Can Left Handers Play Shamisen?


#1

Since establishing Bachido in 2011, one common yet specific question I receive is, “Can I play shamisen as a left-hander, or is right-handed the only way?”.

Before I answer that question, I’d like to give my feelings about the general principle.

Bear with me. It won’t take long!

When I ask someone, “Are you left handed or right handed?”, what I’m really asking is…

“Which hand is your soul hand?”

That may sound a little corny, but my meaning of a “soul hand” is the hand you are most comfortable with— the hand you were born to use.

This directly applies to mastering an art. I believe reaching a master level is to be “one with the art”. It’s to be so connected to the shamisen that one can fully express their emotions through their instrument, like a poet can perfectly express their emotions through words.

For poets to express their emotions through words, they use a language which they are most natural with. Similarly, to express your soul with the shamisen, we need to use the hand we are most natural with.

My shamisen group, where everyone is encouraged to be natural!

So, can left-handers play shamisen with their natural hand? My answer is a resounding yes!

When is it not?

If you are left-handed, you may wonder if there’s ever a time when playing right-handed is preferable?

In my opinion, this would only be the case in a very formal performance situation. In a classical orchestra for example, it would be a little awkward if one of the violin bows moved in the opposite direction poking someone in the eye!

But unless you are planning to play shamisen in a such a formal ensemble, (and if the formal ensemble is that conservative, simply being a foreigner might be a deal-breaker) there is absolutely no reason to use a hand that feels less natural for you.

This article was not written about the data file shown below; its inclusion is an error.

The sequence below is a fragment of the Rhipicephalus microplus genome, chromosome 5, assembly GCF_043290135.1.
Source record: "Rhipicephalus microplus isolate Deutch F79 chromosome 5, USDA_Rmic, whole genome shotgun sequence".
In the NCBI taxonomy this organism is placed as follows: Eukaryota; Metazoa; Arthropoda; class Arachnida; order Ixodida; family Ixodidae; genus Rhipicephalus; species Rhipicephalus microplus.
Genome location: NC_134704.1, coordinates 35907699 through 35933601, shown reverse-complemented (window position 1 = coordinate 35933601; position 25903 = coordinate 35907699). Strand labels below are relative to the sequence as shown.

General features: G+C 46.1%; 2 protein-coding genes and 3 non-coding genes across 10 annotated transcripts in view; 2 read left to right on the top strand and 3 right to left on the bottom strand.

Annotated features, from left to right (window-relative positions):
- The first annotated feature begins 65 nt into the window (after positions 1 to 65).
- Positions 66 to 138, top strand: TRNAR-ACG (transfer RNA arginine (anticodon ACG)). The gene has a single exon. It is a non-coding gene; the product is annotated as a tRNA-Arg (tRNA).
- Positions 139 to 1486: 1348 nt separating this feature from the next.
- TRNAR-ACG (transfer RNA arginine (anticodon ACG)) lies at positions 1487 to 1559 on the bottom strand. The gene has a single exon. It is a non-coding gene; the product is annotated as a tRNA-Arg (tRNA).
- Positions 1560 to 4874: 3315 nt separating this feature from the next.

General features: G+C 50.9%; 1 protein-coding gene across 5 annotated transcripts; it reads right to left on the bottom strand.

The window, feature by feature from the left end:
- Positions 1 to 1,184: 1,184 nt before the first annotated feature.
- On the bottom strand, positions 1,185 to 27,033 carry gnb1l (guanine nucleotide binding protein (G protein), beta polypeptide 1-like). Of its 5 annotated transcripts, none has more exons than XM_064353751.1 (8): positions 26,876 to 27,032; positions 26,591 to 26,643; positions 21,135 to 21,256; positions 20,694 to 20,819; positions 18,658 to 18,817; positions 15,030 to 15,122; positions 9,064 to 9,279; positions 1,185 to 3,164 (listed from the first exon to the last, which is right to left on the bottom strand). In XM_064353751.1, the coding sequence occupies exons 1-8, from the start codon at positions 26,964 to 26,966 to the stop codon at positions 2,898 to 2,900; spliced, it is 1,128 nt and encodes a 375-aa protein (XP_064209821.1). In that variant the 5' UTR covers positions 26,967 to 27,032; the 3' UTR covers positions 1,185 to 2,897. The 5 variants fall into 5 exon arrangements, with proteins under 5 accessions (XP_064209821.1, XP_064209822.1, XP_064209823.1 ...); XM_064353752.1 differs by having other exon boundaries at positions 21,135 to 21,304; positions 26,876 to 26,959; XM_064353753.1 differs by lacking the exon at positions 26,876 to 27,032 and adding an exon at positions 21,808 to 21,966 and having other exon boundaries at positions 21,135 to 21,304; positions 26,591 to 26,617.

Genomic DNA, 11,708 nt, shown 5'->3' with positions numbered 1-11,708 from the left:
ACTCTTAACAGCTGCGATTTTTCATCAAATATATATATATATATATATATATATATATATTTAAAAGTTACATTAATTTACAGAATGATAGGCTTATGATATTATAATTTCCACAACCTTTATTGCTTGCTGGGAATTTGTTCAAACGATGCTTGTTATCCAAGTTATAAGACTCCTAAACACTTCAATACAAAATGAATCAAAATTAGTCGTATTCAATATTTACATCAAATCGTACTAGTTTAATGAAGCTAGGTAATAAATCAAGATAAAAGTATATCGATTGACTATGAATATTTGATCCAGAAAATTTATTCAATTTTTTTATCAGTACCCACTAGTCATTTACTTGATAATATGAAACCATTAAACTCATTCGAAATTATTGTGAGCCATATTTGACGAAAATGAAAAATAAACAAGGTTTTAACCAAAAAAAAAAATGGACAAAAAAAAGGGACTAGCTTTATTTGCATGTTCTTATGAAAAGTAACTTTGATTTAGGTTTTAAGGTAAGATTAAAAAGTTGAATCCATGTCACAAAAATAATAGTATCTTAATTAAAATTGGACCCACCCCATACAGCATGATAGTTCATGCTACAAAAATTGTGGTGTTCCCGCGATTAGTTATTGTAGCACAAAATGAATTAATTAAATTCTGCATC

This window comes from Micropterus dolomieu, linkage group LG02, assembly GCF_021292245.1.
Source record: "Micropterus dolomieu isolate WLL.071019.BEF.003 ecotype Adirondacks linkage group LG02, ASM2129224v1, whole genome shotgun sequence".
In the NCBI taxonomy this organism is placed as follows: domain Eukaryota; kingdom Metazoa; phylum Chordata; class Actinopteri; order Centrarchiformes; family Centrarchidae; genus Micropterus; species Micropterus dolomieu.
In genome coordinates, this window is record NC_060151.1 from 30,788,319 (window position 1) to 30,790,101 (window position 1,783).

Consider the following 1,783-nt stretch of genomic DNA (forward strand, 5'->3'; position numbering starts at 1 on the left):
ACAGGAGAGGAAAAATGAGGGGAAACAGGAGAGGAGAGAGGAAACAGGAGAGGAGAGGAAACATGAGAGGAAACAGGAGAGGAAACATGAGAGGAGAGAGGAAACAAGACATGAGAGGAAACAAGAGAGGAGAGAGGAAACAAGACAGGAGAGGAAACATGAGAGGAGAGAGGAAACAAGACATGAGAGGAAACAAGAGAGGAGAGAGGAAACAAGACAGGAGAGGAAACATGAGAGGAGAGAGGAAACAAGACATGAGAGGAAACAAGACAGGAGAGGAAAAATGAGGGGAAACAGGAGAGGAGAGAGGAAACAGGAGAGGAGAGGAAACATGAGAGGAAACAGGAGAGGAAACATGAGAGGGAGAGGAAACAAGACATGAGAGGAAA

Though we can’t please everyone…

On rare occasions, there is opposition to the suggestion of left-handers using their natural hand to play shamisen. The conversation once reached an aggressive level, insinuating that left-handers were insulting and destroying the Japanese art by playing with their natural hand. Ironically, those who decried left-handers were foreigners of beginning-to-intermediate skill level.

I often wonder why some folks are so violently opposed to others simply wanting to play with the hand they’re naturally born to use. Like all overreactions, it usually comes from one’s personal insecurities.

It’s good enough for the best!

At the 2010 Hirosaki National Tsugaru Shamisen Tournament, I met Dmitris, a left-handed member of a group led by Shibutani Kazuo, one of the most highly respected shamisen masters in Japan.

What did Shibutani-san do when this left-hander wanted to join the group? Did he force him to play right-handed? No, Shibutani-san reversed the shamisen’s string order so Dimitris could play with his natural hand, along with the whole group!

Dmitris shredding with his fellow players!

So, when I heard one foreigner tell a left-handed shamisen enthusiast that they were insulting the Japanese tradition, I had to laugh.

What’s the moral of that story? If someone gives you a hard time for playing shamisen left-handed, just tell them, “one of the most highly respected shamisen masters in Japan accepts left-handed players, and I’m simply following the master. If you think you know better than him, please tell him why he’s wrong. Surely you can find him on Facebook.”

The amazing Shibutani-san and his awesome group!